metacognition

(redirected from Metacognitive strategies)
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metacognition

 [met″ah-kog-nish´un]
an educational process that incorporates knowledge about one's abilities, the demands of given tasks, and potentially effective learning strategies; it involves self-regulation via planning, predicting, monitoring, regulating, evaluating, and revising strategies.

metacognition

A form of critical thinking, which is a key criterion for acquiring and assessing new information. For scientific thought, metacognition entails awareness of one’s background knowledge, assumptions, and auxiliary hypotheses regarding how an observation occurs and in assessing its validity.

metacognition

(met-a-kog-nish'un) plural.metacognitions
Awareness of the knowledge one possesses and one's ability to apply that knowledge.
See: insight

metacognition

knowledge of one's own mental processes. Sometimes applied to the self-regulation of cognitive processes, such as in the application of mental skills.
References in periodicals archive ?
The fourth objective was to check for any significant differences in the use of metacognitive strategies between pupils of early childhood education with high and low academic performance (see Figure 3).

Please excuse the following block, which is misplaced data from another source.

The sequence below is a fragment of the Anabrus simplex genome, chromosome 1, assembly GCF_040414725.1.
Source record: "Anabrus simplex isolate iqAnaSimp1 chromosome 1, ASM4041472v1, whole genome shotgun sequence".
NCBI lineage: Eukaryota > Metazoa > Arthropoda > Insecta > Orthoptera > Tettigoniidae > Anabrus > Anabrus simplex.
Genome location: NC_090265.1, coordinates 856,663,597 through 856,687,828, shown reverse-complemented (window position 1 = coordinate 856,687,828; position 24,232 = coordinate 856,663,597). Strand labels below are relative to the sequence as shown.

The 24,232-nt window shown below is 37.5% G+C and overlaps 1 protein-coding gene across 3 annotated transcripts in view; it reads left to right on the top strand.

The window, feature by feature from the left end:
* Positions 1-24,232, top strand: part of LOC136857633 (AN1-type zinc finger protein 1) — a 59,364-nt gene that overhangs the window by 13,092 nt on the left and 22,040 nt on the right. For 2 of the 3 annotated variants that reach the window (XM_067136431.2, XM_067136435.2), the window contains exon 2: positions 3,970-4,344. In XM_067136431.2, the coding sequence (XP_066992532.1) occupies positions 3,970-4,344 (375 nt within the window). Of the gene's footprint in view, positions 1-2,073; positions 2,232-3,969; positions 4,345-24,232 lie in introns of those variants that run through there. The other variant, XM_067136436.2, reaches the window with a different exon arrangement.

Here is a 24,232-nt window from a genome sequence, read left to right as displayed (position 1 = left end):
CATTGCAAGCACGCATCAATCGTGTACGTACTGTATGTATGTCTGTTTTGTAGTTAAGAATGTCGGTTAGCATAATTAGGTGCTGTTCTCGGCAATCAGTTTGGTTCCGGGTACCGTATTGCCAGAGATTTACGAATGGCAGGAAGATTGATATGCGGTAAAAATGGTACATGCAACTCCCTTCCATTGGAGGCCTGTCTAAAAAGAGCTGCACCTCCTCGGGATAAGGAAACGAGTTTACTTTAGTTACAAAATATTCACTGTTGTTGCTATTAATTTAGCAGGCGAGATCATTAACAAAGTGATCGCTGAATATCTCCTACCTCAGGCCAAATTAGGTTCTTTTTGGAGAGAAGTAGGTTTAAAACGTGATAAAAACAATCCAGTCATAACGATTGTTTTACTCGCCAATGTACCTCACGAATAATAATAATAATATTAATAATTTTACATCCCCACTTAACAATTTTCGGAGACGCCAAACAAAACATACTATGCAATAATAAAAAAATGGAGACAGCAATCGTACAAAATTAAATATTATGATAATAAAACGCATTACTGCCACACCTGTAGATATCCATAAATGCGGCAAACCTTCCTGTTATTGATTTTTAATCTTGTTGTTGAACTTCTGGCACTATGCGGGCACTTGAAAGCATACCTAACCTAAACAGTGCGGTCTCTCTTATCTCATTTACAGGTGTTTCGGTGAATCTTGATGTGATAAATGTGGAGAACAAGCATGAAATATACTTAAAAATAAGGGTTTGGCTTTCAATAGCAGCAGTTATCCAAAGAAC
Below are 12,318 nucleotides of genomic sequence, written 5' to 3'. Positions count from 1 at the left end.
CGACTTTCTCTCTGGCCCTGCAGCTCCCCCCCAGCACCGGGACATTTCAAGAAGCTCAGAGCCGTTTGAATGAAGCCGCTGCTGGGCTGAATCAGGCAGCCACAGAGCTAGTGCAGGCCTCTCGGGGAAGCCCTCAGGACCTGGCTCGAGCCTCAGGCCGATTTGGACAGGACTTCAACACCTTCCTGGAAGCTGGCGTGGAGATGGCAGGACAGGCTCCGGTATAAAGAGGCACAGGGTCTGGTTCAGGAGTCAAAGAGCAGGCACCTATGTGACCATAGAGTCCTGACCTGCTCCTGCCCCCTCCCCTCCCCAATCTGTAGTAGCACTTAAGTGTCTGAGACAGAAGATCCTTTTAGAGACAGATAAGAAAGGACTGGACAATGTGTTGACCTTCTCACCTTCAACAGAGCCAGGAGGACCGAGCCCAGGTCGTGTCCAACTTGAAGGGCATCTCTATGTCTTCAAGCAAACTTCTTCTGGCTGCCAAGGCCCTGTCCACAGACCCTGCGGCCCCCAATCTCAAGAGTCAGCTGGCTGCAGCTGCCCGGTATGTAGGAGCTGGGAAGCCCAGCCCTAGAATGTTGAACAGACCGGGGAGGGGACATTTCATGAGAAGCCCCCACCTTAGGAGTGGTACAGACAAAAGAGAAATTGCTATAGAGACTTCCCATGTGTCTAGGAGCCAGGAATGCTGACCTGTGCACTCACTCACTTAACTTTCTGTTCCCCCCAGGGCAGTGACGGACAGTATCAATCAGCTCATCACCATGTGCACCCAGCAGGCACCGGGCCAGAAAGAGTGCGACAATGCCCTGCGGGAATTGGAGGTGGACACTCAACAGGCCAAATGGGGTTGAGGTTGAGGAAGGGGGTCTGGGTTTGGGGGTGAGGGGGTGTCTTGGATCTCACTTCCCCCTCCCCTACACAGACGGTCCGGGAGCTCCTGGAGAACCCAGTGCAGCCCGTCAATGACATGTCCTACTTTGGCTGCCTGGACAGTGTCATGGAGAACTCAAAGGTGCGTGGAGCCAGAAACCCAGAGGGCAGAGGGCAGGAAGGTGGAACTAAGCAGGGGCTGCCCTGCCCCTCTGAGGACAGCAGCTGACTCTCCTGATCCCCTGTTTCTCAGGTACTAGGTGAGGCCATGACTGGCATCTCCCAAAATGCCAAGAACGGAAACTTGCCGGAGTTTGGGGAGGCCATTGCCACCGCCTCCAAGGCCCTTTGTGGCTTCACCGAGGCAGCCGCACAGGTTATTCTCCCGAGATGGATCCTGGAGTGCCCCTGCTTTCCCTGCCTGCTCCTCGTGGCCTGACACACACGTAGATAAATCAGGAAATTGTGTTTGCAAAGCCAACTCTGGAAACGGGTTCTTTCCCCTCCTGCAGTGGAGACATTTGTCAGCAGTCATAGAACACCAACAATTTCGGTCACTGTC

Ensenanza-aprendizaje de estrategias metacognitivas en ninos de Educacion Infantil [The teaching-learning of metacognitive strategies in preschool children.
Notwithstanding the importance of cognitive and metacognitive strategies as tools for enhancing reading comprehension, there is no reason to assume that all elementary students spontaneously discover them and appeal to strategic processes when confronting texts that are challenging to comprehend (Aarnoutse & Verhoeven, 2003; Hartman, 2001; Pressley & Allington, 1999).
Learners must engage in reflective thinking and metacognitive strategies during inquiry and develop coherent explanations for information presented to them in constructive learning environments.
Within the category of metacognitive strategies, participants reported using goal setting (9 references), strategic planning (9 references), self-monitoring (30 references) and self-evaluation (8 references).
Baker and Brown determined that proficient readers employ a number of metacognitive strategies during reading that assist them to understand a text.
This did not mean, however, that children lacked metacognitive strategies, or awareness.
Specifically, students' self-reported task value and efficacy beliefs were significant positive predictors of their reported use of elaboration, critical thinking, and metacognitive strategies.
Results evidenced the use of a great variety of cognitive, support and metacognitive strategies although, over time, some of them became less frequent or even disappeared.
The results of numerous studies have shown that instruction in metacoguitive processes can promote learning and problem solving among students and improve existing metacognitive strategies and models (Davidson & Sternberg, 1998; Desoete, Roeyers, & De Clercq, 2003; Dhieb-Henia, 2003; Hartman, 2001; Hollingworth & McLoughlin, 2001; McWhaw & Abrami, 2001; Sheorey & Mokhtari, 2001; Teong, 2003; W.
The use of metacognitive strategies builds a bridge between all steps in the model.
Use of metacognitive strategies may be linked to efficient ways to improve performance in academic and work environments.